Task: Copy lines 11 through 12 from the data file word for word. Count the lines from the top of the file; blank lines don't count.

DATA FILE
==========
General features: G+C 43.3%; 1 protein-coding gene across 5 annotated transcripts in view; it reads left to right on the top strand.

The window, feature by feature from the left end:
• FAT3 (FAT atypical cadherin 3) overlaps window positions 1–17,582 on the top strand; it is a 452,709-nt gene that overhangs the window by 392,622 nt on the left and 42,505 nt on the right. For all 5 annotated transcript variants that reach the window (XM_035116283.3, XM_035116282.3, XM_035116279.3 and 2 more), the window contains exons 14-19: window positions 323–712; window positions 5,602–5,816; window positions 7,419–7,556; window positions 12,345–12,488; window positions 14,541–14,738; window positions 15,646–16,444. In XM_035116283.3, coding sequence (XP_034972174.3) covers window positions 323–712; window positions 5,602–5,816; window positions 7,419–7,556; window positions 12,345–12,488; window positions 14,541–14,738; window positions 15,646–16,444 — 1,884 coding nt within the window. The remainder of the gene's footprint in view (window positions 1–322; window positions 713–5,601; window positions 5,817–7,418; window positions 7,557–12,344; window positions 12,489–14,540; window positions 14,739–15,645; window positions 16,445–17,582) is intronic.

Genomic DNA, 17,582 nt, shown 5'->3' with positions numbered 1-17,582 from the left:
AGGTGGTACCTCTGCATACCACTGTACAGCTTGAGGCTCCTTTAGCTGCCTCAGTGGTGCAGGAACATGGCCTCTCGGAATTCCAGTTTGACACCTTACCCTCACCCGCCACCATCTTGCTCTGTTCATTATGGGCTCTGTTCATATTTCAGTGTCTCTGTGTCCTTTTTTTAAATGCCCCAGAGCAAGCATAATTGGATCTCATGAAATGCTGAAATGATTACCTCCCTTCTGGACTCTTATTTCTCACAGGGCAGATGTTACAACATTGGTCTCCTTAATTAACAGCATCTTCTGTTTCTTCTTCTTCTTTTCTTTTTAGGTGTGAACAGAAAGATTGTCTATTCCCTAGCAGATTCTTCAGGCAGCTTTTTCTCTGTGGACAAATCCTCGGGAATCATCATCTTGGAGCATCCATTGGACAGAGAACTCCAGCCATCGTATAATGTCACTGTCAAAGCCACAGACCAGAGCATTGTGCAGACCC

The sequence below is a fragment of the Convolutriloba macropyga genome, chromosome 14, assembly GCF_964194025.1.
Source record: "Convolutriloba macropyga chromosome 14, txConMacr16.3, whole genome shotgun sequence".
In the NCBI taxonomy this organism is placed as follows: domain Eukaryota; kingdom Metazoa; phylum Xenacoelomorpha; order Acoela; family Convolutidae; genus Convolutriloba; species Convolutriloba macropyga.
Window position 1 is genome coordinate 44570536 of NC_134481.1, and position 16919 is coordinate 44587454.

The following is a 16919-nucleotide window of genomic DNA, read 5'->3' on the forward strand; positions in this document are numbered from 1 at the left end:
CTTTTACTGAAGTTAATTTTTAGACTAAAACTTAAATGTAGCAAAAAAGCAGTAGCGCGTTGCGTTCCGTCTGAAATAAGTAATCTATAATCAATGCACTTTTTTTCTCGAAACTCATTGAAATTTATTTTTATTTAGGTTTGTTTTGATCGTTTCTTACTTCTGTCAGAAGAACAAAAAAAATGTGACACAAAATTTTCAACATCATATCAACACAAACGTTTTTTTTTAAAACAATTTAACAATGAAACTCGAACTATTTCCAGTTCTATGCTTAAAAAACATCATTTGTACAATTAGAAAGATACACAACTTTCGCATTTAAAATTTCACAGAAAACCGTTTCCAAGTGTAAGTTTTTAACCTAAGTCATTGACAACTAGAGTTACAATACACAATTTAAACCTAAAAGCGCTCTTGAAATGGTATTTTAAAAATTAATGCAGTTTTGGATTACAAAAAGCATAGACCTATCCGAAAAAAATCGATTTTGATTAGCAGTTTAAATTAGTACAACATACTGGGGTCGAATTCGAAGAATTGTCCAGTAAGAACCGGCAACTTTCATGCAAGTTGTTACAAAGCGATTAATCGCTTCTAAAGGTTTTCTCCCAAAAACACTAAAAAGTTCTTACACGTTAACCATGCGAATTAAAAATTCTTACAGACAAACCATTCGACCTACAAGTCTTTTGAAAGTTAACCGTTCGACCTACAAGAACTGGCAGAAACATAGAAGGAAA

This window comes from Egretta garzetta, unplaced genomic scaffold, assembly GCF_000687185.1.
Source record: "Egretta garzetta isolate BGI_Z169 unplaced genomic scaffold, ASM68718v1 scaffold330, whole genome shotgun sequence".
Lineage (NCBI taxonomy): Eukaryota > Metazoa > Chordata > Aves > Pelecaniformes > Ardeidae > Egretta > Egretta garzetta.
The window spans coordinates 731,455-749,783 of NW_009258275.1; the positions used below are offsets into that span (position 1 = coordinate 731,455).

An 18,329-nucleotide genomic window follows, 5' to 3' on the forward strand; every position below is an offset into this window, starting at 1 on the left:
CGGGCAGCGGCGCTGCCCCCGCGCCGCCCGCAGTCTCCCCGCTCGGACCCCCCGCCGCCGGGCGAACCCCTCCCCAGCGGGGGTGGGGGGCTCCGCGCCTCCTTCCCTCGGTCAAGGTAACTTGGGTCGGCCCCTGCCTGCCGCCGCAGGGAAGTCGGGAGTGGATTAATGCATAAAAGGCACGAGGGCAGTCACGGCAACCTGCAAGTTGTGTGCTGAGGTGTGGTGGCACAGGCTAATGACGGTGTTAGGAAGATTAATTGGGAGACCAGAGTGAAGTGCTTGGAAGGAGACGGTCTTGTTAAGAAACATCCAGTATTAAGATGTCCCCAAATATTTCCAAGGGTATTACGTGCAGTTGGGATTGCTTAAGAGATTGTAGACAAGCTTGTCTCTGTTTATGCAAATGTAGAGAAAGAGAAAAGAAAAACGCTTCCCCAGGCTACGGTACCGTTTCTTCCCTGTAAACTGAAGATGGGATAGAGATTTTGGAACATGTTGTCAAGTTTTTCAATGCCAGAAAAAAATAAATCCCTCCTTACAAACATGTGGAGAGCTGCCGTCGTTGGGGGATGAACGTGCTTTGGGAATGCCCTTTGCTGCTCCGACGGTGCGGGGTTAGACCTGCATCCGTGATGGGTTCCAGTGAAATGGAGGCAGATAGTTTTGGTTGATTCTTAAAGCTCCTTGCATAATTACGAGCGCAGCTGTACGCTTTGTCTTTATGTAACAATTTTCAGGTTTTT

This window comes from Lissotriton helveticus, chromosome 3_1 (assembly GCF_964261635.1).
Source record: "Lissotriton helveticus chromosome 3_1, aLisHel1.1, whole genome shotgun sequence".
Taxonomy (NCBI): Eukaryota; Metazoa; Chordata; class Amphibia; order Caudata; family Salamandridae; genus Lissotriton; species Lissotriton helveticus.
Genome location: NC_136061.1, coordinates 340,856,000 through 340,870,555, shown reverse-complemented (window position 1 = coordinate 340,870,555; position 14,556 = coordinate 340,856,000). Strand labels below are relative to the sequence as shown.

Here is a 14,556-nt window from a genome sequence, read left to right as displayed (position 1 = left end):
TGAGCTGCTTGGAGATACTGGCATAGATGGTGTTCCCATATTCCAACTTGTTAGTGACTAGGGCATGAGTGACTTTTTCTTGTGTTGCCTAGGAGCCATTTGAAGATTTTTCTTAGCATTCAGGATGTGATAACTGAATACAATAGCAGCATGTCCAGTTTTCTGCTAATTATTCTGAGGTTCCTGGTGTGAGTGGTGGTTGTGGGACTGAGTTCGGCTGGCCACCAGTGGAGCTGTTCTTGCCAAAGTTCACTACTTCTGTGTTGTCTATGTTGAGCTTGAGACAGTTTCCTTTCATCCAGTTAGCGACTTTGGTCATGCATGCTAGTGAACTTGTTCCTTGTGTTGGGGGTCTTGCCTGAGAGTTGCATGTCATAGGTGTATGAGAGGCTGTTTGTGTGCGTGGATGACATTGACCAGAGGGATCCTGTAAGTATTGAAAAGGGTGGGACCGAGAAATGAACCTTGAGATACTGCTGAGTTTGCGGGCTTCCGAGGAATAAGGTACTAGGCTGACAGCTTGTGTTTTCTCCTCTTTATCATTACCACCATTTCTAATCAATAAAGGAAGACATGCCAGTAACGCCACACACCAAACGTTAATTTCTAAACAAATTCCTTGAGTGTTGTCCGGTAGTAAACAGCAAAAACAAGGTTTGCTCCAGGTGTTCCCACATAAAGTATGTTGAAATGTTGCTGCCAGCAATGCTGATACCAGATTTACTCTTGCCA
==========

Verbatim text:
CTTTTACTGAAGTTAATTTTTAGACTAAAACTTAAATGTAGCAAAAAAGCAGTAGCGCGTTGCGTTCCGTCTGAAATAAGTAATCTATAATCAATGCACTTTTTTTCTCGAAACTCATTGAAATTTATTTTTATTTAGGTTTGTTTTGATCGTTTCTTACTTCTGTCAGAAGAACAAAAAAAATGTGACACAAAATTTTCAACATCATATCAACACAAACGTTTTTTTTTAAAACAATTTAACAATGAAACTCGAACTATTTCCAGTTCTATGCTTAAAAAACATCATTTGTACAATTAGAAAGATACACAACTTTCGCATTTAAAATTTCACAGAAAACCGTTTCCAAGTGTAAGTTTTTAACCTAAGTCATTGACAACTAGAGTTACAATACACAATTTAAACCTAAAAGCGCTCTTGAAATGGTATTTTAAAAATTAATGCAGTTTTGGATTACAAAAAGCATAGACCTATCCGAAAAAAATCGATTTTGATTAGCAGTTTAAATTAGTACAACATACTGGGGTCGAATTCGAAGAATTGTCCAGTAAGAACCGGCAACTTTCATGCAAGTTGTTACAAAGCGATTAATCGCTTCTAAAGGTTTTCTCCCAAAAACACTAAAAAGTTCTTACACGTTAACCATGCGAATTAAAAATTCTTACAGACAAACCATTCGACCTACAAGTCTTTTGAAAGTTAACCGTTCGACCTACAAGAACTGGCAGAAACATAGAAGGAAA

This window comes from Egretta garzetta, unplaced genomic scaffold, assembly GCF_000687185.1.